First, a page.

Flurin Leugger, Michel Schmidlin, Martina Lüthi, Zacharias Kontarakis, Loïc Pellissier (WSL und ETH Zürich)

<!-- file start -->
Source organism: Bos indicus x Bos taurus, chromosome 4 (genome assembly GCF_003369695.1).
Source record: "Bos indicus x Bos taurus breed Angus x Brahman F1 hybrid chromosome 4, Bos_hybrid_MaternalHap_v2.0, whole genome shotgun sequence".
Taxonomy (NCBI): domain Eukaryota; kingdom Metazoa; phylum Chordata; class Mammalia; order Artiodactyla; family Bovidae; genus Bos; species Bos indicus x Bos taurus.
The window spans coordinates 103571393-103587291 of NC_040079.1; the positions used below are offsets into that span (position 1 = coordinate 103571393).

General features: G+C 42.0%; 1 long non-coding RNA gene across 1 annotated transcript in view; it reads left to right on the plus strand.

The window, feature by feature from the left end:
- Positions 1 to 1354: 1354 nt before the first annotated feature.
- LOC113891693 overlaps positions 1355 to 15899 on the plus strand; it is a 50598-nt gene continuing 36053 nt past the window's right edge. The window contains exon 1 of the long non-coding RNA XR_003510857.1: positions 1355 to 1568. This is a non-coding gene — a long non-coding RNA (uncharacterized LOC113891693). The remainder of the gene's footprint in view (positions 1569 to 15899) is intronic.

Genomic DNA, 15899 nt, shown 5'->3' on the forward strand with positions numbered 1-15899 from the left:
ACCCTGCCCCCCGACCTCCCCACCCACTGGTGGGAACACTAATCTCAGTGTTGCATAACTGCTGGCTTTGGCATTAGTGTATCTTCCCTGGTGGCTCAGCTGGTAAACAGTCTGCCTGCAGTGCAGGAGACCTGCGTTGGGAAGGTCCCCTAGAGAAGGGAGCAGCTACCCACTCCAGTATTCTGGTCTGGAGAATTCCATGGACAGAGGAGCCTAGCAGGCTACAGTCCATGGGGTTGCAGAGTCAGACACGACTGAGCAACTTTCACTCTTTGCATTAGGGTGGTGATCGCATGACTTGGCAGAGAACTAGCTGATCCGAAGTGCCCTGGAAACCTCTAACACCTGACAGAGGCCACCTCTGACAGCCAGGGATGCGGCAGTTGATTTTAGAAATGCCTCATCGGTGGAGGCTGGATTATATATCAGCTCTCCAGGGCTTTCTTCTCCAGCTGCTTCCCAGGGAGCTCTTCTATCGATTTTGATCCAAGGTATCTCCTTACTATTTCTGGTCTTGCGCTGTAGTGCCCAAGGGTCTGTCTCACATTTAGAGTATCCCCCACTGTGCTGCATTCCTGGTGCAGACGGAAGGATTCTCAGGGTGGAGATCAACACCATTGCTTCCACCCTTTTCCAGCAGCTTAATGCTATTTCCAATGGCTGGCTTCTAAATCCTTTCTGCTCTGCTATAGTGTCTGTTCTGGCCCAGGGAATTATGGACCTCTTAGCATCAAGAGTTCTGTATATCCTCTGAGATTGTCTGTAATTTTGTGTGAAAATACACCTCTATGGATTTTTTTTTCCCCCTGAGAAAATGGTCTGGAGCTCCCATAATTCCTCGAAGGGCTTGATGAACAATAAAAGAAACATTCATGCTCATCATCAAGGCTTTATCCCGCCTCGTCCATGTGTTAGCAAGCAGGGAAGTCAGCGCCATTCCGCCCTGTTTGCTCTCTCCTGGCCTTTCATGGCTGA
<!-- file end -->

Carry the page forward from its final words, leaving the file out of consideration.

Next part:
New methods to monitor biodiversity are required to monitor nature reserves and enable effective conservation measures. Environmental DNA (eDNA), an emerging field within biodiversity monitoring since its first application 15 years ago, is a potential solution. eDNA monitoring overcomes several limitations of traditional methods, as it is non-invasive and can be used to monitor entire catchments in difficult terrain. Despite the promising performance of eDNA monitoring, the relatively high cost of eDNA analysis prevents samplings at high spatio-temporal resolution and across landscapes. Therefore, we have developed a new approach to monitor species by coupling eDNA with species-specific CRISPR assays. This non-invasive monitoring approach allows cost-efficient monitoring of large areas. As a proof of concept, we collected eDNA samples from six rivers in the Swiss National Park (SNP). We compared the detection of ibex (Capra ibex), red deer (Cervus elaphus), and bank vole (Myodes glareolus) with the presence known from traditional monitoring conducted by the SNP. With only a single sampling session per catchment, we detected the species in most of the catchments where they are known to be present from traditional monitoring. Thus, coupling eDNA with CRISPR assays offers an efficient and non-invasive method for monitoring biodiversity in nature reserves and beyond.